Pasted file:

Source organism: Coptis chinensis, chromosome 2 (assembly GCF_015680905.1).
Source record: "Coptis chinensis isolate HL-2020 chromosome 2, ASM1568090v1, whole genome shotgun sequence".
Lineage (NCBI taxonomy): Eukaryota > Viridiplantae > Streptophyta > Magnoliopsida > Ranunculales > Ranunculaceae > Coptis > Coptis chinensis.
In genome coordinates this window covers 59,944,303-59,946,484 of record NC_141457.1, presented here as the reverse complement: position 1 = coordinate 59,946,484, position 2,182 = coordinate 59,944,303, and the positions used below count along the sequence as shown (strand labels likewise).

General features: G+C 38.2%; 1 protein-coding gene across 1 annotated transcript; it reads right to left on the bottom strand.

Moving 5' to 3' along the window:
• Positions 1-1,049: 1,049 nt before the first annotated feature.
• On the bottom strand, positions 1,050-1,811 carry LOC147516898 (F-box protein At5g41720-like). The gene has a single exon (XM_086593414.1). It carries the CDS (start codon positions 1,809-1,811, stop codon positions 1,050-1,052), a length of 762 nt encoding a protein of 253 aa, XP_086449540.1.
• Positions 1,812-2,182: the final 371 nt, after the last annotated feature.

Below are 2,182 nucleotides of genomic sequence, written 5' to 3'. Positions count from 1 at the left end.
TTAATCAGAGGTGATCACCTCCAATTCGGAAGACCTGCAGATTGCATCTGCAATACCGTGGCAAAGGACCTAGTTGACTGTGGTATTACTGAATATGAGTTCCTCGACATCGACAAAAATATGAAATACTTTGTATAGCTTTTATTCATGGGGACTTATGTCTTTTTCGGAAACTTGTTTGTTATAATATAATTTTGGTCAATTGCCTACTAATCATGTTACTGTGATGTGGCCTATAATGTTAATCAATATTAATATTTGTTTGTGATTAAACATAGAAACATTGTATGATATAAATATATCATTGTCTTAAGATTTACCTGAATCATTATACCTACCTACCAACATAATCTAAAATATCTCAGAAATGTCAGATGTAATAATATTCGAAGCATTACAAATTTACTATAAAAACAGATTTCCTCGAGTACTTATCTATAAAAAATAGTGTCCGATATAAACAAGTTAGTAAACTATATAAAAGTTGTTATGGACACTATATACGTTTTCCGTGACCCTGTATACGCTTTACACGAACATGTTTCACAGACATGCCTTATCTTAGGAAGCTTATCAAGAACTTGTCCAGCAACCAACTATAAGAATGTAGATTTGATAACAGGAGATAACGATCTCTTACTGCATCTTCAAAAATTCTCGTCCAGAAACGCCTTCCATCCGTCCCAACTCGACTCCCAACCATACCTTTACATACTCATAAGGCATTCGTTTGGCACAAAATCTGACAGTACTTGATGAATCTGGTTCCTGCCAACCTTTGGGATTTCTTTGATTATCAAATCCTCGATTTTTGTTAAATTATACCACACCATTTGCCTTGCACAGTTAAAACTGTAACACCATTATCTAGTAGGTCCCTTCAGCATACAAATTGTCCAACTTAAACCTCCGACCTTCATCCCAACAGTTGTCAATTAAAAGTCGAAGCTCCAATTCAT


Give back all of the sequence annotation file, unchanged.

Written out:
Source organism: Coptis chinensis, chromosome 2 (assembly GCF_015680905.1).
Source record: "Coptis chinensis isolate HL-2020 chromosome 2, ASM1568090v1, whole genome shotgun sequence".
Lineage (NCBI taxonomy): Eukaryota > Viridiplantae > Streptophyta > Magnoliopsida > Ranunculales > Ranunculaceae > Coptis > Coptis chinensis.
In genome coordinates this window covers 59,944,303-59,946,484 of record NC_141457.1, presented here as the reverse complement: position 1 = coordinate 59,946,484, position 2,182 = coordinate 59,944,303, and the positions used below count along the sequence as shown (strand labels likewise).

General features: G+C 38.2%; 1 protein-coding gene across 1 annotated transcript; it reads right to left on the bottom strand.

Moving 5' to 3' along the window:
• Positions 1-1,049: 1,049 nt before the first annotated feature.
• On the bottom strand, positions 1,050-1,811 carry LOC147516898 (F-box protein At5g41720-like). The gene has a single exon (XM_086593414.1). It carries the CDS (start codon positions 1,809-1,811, stop codon positions 1,050-1,052), a length of 762 nt encoding a protein of 253 aa, XP_086449540.1.
• Positions 1,812-2,182: the final 371 nt, after the last annotated feature.

Below are 2,182 nucleotides of genomic sequence, written 5' to 3'. Positions count from 1 at the left end.
TTAATCAGAGGTGATCACCTCCAATTCGGAAGACCTGCAGATTGCATCTGCAATACCGTGGCAAAGGACCTAGTTGACTGTGGTATTACTGAATATGAGTTCCTCGACATCGACAAAAATATGAAATACTTTGTATAGCTTTTATTCATGGGGACTTATGTCTTTTTCGGAAACTTGTTTGTTATAATATAATTTTGGTCAATTGCCTACTAATCATGTTACTGTGATGTGGCCTATAATGTTAATCAATATTAATATTTGTTTGTGATTAAACATAGAAACATTGTATGATATAAATATATCATTGTCTTAAGATTTACCTGAATCATTATACCTACCTACCAACATAATCTAAAATATCTCAGAAATGTCAGATGTAATAATATTCGAAGCATTACAAATTTACTATAAAAACAGATTTCCTCGAGTACTTATCTATAAAAAATAGTGTCCGATATAAACAAGTTAGTAAACTATATAAAAGTTGTTATGGACACTATATACGTTTTCCGTGACCCTGTATACGCTTTACACGAACATGTTTCACAGACATGCCTTATCTTAGGAAGCTTATCAAGAACTTGTCCAGCAACCAACTATAAGAATGTAGATTTGATAACAGGAGATAACGATCTCTTACTGCATCTTCAAAAATTCTCGTCCAGAAACGCCTTCCATCCGTCCCAACTCGACTCCCAACCATACCTTTACATACTCATAAGGCATTCGTTTGGCACAAAATCTGACAGTACTTGATGAATCTGGTTCCTGCCAACCTTTGGGATTTCTTTGATTATCAAATCCTCGATTTTTGTTAAATTATACCACACCATTTGCCTTGCACAGTTAAAACTGTAACACCATTATCTAGTAGGTCCCTTCAGCATACAAATTGTCCAACTTAAACCTCCGACCTTCATCCCAACAGTTGTCAATTAAAAGTCGAAGCTCCAATTCAT